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First Fish

This may very well be where I caught my first fish.

Growing up in the Chicago suburbs, I wasn’t necessarily born into a hotbed of angling. My family wasn’t a fly fishing family. However, like so many kids in middle America, my dad and grandpa did take me fishing.

And this might have been that first spot.

I have some vague memories. Sunfish. Kernels of corn from a can. Rooting through my dad’s tackle box.

That tackle box actually stands out more than the pond or the bluegill or the day. Giant, one ounce weights. Old, crusty soft plastic worms. A rusty fish scaler. But the organizational element of the compartmentalized trays with the curious arrangement of lures and tools was enthralling.

Perhaps that’s where the gear obsession began. Or the semi-diagnosable compulsion to have said gear systematized. Or fishing. But probably the former two.

In all seriousness, I do recall that day with a confident level of clarity. Again, we didn’t fish often. I can positively say that it was years in between fishing outings. That initial trip stood out though. As a kid, I would have probably said that “I go fishing.” I did catch a couple of fish, or, at the very least was present when a couple of fish were caught.

Of course there will be some children that will hate fishing. Fish, bugs, being outside: it isn’t for everybody. But for those kids who are exposed to angling and it sticks, that first moment is pivotal.

Angling was just one of the activities I had the opportunity to experience growing up. There are other scenes from childhood that were more vivid; locations with richer memories. But I’m thankful I got to spend a few minutes here. I’m thankful that I could think about this place in the context of who I’ve become as a fisherman. And, to a certain degree, in the context of who I am.

I love telling the stories of people who love fly fishing. It has been fun revisiting some parts of my own story this week. I don’t mean for it to sound all touchy-feely or even therapeutic. Going back to the places where you grew up might serve that purpose for you. And you might need it. Or, it could just be a simple: “cool, that is where I fished when I was little.”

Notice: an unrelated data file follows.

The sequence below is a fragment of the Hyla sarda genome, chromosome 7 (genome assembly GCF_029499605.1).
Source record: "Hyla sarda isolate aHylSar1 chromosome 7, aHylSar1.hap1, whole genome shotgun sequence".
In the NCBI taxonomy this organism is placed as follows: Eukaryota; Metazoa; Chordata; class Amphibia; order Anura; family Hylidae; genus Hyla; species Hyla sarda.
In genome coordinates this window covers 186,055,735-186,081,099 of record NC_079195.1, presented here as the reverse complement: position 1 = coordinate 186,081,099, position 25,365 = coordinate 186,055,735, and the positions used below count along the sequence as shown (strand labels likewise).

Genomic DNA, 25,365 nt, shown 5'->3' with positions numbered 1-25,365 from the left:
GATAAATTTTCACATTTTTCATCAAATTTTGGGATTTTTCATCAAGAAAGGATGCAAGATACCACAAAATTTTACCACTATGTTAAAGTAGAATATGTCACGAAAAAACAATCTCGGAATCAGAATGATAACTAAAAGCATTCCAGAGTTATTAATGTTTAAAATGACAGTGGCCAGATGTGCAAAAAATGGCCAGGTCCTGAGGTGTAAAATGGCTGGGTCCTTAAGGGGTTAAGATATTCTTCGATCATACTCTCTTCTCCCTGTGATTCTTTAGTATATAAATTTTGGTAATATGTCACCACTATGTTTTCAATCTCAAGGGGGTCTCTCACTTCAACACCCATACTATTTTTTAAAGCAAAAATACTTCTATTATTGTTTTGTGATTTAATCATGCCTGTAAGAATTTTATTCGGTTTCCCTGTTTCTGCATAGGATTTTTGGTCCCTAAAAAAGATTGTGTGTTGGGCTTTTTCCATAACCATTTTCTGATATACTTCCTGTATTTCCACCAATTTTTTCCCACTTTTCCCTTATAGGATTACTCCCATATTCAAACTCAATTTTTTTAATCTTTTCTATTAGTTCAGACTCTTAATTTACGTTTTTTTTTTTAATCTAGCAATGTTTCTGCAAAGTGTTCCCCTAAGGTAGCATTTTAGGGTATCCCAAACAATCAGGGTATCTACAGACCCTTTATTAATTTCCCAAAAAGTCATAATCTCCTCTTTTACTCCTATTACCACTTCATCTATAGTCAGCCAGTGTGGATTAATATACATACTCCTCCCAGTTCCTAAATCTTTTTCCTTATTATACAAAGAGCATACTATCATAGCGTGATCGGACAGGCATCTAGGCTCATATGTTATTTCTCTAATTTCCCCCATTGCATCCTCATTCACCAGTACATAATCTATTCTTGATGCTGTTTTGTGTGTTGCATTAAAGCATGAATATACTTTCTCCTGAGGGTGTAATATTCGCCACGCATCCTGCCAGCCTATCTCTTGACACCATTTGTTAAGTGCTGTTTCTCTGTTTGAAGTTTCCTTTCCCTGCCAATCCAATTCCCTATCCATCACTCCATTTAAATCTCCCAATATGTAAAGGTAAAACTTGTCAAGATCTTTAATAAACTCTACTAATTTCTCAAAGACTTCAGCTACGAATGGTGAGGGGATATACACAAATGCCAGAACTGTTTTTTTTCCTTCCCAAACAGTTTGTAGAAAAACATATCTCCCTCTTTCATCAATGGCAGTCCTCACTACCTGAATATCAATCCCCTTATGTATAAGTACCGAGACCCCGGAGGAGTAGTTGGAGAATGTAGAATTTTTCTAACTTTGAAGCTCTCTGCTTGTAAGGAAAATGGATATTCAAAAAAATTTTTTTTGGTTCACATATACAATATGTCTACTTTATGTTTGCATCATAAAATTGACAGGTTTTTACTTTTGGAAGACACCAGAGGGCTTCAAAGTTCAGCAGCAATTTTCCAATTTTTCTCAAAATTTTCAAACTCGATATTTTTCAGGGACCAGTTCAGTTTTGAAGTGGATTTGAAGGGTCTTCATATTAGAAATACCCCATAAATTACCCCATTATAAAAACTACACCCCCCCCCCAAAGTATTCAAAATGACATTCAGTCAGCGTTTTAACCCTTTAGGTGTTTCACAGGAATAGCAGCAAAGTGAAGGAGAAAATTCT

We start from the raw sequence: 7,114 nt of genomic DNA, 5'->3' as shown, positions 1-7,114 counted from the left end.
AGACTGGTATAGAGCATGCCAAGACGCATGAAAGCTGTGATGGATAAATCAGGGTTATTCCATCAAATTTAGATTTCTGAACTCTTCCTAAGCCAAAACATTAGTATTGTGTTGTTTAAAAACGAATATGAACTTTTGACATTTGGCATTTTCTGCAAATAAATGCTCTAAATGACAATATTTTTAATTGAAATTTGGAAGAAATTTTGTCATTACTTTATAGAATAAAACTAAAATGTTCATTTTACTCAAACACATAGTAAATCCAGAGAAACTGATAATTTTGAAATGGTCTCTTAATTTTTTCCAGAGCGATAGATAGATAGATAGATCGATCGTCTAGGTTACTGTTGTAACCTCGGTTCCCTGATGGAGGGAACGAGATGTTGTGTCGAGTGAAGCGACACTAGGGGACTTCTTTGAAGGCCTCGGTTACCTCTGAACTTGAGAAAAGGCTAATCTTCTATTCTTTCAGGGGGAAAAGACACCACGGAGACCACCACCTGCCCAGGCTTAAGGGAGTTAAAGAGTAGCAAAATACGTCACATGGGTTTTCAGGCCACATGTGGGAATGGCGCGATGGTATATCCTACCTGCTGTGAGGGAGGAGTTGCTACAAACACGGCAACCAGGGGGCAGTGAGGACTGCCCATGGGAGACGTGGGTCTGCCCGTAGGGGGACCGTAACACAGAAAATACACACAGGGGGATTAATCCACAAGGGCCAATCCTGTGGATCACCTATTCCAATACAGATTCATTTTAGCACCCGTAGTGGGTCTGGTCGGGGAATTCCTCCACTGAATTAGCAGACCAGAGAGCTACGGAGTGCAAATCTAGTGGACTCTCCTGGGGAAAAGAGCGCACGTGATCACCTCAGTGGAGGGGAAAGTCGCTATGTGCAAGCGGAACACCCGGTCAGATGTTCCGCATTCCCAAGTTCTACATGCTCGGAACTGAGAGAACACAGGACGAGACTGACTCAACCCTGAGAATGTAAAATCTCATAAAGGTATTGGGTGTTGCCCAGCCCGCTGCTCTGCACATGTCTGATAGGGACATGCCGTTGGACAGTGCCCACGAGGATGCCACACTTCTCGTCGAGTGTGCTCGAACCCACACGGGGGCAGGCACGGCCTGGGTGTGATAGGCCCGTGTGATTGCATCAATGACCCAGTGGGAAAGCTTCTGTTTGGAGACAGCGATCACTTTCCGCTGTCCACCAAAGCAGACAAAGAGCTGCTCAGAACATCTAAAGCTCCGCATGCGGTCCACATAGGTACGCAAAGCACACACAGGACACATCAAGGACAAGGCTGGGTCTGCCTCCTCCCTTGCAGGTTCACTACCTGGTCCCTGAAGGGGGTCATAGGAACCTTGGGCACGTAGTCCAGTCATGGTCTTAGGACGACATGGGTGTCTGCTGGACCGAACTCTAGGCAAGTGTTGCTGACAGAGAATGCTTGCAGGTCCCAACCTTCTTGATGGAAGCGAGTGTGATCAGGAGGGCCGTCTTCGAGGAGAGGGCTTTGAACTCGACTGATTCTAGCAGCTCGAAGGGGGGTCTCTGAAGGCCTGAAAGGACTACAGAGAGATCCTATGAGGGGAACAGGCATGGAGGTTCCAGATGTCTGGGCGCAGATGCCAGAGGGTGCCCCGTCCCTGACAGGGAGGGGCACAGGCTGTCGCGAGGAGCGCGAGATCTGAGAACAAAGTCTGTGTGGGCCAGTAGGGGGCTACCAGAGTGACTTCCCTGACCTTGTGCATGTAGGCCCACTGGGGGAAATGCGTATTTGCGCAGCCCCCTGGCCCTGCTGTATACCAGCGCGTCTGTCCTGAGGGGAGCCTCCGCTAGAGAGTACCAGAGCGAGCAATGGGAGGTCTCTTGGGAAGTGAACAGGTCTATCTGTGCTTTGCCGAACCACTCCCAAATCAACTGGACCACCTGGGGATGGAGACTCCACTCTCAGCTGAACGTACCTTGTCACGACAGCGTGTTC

At the very least, you can have a fuller picture of your story.

I encourage you to understand your own story. Ask your parents or grandparents. Look through old picture albums. Drive around your hometown. If you fish, take a rod to those first ponds and creeks. If you don’t have the time for that at least take a few minutes to walk, be outside, and think.

The information available on angling at Blackwell Forest Preserve in Warrenton, Illinois was minimal. Sunfish, largemouth, and catfish are present. There are some docks for accessibility. No one was out fishing in the chilly March morning air. There are manicured trails, parking lots, and the sound of the nearby state highway. It seems like any other pond in the Midwest.

I couldn’t locate with any assurance the spots where I plucked corn kernels out of a can or fiddled with an ancient Jitterbug. Much less the spot where I actually became a fisherman. But the pond seems familiar enough. Both my mom and dad confirmed that this was someplace we’d been, over 25 years ago, from time to time. So it is part of my story. No epic fights with giant bass, no 20-trout days, no wolf pack encounters. But I do remember being with my dad, and learning about this whole fishing thing for the first time.

And that is okay. It is a part of my story. If all I remember is the fish, I’m missing out on what I’m really doing out there.



  1. Being several generations removed from you and born in Chicago, I wasn’t raised a fisherman. All my memories from those years are black and white. I remember blimps flying over Lake Michigan. I remember air raid drills, I remember Miss Goodimote, my kindergarten teacher. I remember a man in a horse drawn wagon singing, Rags and Old Iron. But it wasn’t until I was grown and came back that I learned to appreciate the beauty and water that was left behind.

  2. Gary Emmert says:

    This brought back great memories. Fishing and camping were always a part of our Montana summers. Fishing with grandpa, great uncles, dad, brothers, cousins, and friends. My mom’s family had a cabin on a lake that our generation now has control and responsibility of. My fly fishing experience didn’t start on that lake as it is a warm water lake, but I fly fish it now.
    I remember the first time fly fishing a creek with dad’s Eagle Claw combo rod with an automatic reel. I still remember the exact spot I hooked my first fish on the fly with that rod. A small cutthroat.
    My brother and friends also fished a small creek for brookies. We kept our fish ,pulled pig weed, potatoes , and a few apples from the neighbors trees; slept out and cooked it over a fire. What a feast!
    Though things have changed a lot , I can still fish all of these same places and I never really appreciated what is here until I moved to Alaska for 9 years. Don’t get me wrong . Alaska has great fishing but it took me longer to get out of town than it does to get on the water now and be in total isolation.
    Now that I’m back I would have to be chained to a truck and drug to ever leave again !

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